Why So Many Ways to Name an Image?

Mona Lisa
Mona Lisa

Mabel… Melissa… Myrtle? Ah yes MONA!

When you add an image to your web site you may have noticed that there are a good number of different boxes you can fill in which all seem to be naming the picture. In this posting I aim to explain why there are so many and what they are all used for.

So, let’s start with something very basic… the file name. If you take a picture with a digital camera or phone, chances are your file will be called something like “DSCN6434.JPG”. Many people choose to rename the files, so our example might be called “Mona Lisa.JPG”. A long time ago your computer would have spat that back at you and told you in it’s own archaic geeky way that filenames must be 8 characters long or less plus a dot and a three letter extension which told the computer what type of file it really is (more on jpg, gif, png in a later article). Now you can add spaces and other characters if you wish and the names can be any length up to about 255 characters.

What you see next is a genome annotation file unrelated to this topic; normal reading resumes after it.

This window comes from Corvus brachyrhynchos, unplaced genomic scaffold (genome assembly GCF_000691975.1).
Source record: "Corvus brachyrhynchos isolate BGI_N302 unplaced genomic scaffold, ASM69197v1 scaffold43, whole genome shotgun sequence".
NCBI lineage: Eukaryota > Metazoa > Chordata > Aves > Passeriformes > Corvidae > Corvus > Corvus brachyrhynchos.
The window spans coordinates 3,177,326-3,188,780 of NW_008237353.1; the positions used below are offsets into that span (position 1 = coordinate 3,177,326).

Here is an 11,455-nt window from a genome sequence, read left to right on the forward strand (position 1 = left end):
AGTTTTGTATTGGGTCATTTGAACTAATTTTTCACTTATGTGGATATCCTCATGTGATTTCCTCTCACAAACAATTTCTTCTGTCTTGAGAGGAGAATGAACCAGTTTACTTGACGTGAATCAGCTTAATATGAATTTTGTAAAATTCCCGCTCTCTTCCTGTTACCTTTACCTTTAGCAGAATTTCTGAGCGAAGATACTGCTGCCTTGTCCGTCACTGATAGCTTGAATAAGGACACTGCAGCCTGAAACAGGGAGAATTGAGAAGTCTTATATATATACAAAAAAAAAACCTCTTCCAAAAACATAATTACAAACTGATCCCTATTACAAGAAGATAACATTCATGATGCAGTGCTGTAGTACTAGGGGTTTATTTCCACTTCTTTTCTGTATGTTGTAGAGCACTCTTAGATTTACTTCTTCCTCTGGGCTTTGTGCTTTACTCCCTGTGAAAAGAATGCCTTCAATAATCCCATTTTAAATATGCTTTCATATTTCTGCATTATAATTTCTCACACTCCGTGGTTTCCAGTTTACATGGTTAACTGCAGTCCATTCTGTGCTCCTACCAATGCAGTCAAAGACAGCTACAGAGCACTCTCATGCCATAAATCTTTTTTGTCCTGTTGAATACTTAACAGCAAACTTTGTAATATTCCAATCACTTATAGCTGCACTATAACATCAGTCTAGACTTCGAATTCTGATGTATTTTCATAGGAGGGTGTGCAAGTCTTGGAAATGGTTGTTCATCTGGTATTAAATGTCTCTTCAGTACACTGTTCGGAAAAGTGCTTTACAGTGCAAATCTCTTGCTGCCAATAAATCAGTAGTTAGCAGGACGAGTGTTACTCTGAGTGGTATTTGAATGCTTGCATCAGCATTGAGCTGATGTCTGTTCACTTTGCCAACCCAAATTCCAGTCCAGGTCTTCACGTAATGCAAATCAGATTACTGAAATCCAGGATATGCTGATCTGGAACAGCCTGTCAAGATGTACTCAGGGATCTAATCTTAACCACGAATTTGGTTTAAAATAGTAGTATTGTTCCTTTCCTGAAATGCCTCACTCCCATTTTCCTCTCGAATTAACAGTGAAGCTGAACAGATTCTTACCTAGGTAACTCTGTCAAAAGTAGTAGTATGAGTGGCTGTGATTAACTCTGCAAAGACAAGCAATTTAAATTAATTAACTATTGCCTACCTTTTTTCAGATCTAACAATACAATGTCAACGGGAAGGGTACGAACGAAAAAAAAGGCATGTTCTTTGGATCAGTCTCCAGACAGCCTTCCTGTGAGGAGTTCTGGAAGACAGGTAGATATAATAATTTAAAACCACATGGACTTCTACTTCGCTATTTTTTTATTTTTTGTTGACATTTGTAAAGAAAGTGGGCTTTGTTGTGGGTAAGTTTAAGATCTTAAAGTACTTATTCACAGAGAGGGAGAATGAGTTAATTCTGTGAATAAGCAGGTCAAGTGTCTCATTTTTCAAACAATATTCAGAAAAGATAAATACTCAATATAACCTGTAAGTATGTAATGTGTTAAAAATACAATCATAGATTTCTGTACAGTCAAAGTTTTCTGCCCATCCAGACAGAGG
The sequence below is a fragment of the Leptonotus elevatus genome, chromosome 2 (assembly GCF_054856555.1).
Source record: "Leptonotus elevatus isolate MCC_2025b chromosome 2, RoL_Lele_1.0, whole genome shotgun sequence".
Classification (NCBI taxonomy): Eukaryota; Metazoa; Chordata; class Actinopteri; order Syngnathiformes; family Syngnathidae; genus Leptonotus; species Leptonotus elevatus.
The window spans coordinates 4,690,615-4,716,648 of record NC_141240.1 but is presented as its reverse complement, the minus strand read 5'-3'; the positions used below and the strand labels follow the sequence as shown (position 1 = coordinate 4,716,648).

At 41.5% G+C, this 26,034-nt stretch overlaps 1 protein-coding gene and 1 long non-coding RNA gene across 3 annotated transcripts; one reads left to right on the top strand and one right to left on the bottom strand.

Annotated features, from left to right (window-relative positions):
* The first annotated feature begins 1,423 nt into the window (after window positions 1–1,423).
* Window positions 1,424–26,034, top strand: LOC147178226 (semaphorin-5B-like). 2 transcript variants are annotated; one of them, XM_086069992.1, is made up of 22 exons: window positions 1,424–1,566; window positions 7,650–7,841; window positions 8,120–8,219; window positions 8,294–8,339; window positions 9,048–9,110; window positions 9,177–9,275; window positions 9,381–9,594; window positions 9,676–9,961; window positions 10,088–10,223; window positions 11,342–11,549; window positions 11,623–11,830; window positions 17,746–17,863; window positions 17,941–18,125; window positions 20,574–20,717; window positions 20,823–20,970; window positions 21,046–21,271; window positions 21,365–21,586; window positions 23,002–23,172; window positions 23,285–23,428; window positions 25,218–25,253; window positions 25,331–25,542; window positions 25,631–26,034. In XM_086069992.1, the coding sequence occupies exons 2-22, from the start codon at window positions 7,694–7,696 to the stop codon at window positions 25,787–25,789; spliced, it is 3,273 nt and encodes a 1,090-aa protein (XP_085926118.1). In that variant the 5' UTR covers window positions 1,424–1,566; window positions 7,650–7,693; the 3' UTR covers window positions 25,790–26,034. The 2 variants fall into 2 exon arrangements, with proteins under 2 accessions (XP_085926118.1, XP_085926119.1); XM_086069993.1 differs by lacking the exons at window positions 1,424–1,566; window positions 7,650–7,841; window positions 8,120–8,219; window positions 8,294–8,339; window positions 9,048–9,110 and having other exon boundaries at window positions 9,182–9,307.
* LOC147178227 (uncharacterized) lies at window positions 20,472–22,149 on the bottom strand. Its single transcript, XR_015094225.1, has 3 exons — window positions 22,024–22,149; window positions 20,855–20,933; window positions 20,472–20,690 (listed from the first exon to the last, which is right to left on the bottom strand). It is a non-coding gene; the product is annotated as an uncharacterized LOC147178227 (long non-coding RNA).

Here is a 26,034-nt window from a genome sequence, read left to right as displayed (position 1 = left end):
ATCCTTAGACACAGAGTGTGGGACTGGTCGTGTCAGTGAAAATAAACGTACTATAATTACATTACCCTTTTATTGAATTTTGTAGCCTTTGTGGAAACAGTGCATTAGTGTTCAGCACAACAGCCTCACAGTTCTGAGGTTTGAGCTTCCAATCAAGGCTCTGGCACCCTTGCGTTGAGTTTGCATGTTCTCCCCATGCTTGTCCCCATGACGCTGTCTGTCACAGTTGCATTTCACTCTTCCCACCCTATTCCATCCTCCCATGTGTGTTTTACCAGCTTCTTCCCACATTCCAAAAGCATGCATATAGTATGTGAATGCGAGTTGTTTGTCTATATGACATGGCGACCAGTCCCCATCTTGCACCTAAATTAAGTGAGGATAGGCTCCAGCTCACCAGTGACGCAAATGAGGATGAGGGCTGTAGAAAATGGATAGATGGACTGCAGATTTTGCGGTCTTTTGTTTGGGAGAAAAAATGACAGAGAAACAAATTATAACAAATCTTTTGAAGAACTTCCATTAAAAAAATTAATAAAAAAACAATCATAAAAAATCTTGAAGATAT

When you upload a picture to be displayed on the web, it will keep it’s file name, but has some other names too. In WordPress it also has a Title – this is for your convenience so if your file is called?”DSCN6434.JPG” you can title it for easy reference as “Mona Lisa”. Then when you come to use that image you can search for the title instead of having to remember the images number. Images also have another property called “Alt Text”, this one really matters. The Alt Text is used as an alternative to the image, by people with visual impairment who use “Screen Readers” which read out what is on the screen. When such a screen reader encounters an image, it has no way to know what is in the picture unless you tell it. Even more crucially, search companies such as Google and Bing use this text to record what pictures are on your page.?Always fill the Alt Text entry with something that describes what you can see in the image.

Finally, in WordPress you also get a “Description” entry. This is the place where you can put a longer description of the image which screen readers and search companies can choose to use if they want more information about a picture. Filling this in is good practice if a picture is more complex than Mona up above.